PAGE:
New York Police officers arrested four men Tuesday night on suspicion of having a connection to drugs. Police acted after receiving a tip that the four had sold heroin to actor Philip Seymour Hoffman, who was found dead from an overdose of the drug on February 2.
Drug dealers are far from my favorite people, and the arrests are welcome, but no drug dealer killed Philip Hoffman. Only one person is, ultimately, responsible for his death: Philip Seymour Hoffman, himself.
Mr. Hoffman was the one who procured the drug, injected the drug and kept injecting the drug. Mr. Hoffman was the one who risked leaving his girlfriend to deal with her grief and leaving their children, ages 10, 7 and 5, to deal with theirs.
No genetic anomaly can make a person text a dealer, withdraw a stack of bills from an ATM, pick up a supply of 70 bags of heroin, tie a tourniquet around his arm and inject the stuff into his vein.
No quirk of neurochemistry can make you rate getting high as more important than getting your kids through life. Only a disorder of character can do that.
Mr. Hoffman loved heroin more than he loved any human being and more than he loved himself. That’s the sad truth. It is the sad truth about every heroin addict. And arresting Mr. Hoffman’s dealers won’t erase that stain from his legacy.
I know what kind of damage Hoffman has done because I routinely pick up the pieces after addicts decimate their families.
Maybe, I’m a little tired of it. Maybe, I’m in a mood this morning, thinking about Hoffman’s little kids being told their father won’t be seeing them, anymore, because he chose to risk everything by injecting opiates into his bloodstream.
Hoffman was a great actor. But acting, itself, can be used as an escape from reality, including the really painful issues in one’s actual life.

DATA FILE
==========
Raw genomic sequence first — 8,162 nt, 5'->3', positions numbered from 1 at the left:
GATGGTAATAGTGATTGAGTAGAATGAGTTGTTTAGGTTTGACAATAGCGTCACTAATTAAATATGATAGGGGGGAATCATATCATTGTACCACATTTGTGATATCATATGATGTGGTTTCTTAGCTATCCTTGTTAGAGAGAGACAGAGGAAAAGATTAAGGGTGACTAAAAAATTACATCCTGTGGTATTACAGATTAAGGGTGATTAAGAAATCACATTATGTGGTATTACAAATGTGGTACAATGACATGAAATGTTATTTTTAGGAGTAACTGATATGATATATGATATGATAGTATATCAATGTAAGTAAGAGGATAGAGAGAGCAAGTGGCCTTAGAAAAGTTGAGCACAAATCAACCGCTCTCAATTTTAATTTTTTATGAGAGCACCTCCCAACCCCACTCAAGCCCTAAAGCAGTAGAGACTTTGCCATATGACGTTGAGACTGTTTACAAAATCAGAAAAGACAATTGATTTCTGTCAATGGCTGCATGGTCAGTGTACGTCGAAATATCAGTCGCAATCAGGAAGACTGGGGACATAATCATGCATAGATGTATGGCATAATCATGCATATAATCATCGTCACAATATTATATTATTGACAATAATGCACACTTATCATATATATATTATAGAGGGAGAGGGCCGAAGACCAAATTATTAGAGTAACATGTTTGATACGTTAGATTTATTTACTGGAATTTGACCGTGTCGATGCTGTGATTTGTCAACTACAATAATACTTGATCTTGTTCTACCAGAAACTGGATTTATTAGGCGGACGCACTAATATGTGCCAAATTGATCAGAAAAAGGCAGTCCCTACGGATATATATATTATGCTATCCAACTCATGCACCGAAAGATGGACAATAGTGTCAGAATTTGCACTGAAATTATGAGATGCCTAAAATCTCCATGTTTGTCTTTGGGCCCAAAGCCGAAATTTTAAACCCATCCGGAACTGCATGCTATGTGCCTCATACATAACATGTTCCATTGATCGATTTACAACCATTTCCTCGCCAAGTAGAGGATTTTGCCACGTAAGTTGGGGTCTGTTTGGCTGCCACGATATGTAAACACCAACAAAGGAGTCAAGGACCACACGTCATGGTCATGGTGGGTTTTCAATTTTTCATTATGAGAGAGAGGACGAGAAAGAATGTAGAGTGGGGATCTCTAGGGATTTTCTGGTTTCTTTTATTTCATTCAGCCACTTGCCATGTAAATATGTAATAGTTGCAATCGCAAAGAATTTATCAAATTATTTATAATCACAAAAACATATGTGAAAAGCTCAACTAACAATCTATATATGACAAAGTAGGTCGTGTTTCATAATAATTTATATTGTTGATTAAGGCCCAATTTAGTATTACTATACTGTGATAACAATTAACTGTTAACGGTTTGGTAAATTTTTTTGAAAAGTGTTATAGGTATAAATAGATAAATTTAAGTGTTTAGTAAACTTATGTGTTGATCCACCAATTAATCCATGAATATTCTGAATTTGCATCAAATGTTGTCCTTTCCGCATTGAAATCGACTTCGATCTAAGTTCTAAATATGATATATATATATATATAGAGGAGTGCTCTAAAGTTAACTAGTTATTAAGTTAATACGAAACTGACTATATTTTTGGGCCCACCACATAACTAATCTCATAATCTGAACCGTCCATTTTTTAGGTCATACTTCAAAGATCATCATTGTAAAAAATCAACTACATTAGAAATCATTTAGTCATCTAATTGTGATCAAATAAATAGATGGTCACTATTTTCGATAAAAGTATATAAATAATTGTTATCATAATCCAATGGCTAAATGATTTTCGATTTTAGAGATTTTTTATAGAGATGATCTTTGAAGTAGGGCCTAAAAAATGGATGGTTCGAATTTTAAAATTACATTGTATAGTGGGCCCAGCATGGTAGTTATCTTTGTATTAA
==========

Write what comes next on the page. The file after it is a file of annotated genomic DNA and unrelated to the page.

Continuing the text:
I have treated actors who have told me that their roles in movies or on the stage allowed them to temporarily avoid facing the traumas they had lived through in childhood. When the roles ended, they then avoided facing those traumas by getting lost in alcohol or cocaine or marijuana or heroin. When that didn’t work, they finally gave up running away from the truth and found my office.
I wrote in one of my novels ("Denial" 1997) that there is no original evil left in the world, that everyone is just recycling pain now.
Philip Seymour Hoffman never faced and wrestled to the ground whatever demons had him on the run from his own life story.
And, now, three human beings—his children—have inherited his suffering.
When children of addicts lose a parent to overdose, they can also lose any certainty that their mom or dad loved them more than anything in this world.
Most little humans, in that predicament, deny that fact. They search for other reasons for their loss and wonder whether they themselves were inadequate.
They often wonder whether anything in life can be trusted, whether they can ever be safe from catastrophe. And that makes them vulnerable to depression and drug addiction and personality disorders, just like their dad was. Round and round and round. That’s the real way psychiatric suffering is passed through generations.
I am on the front lines. I know this to be true.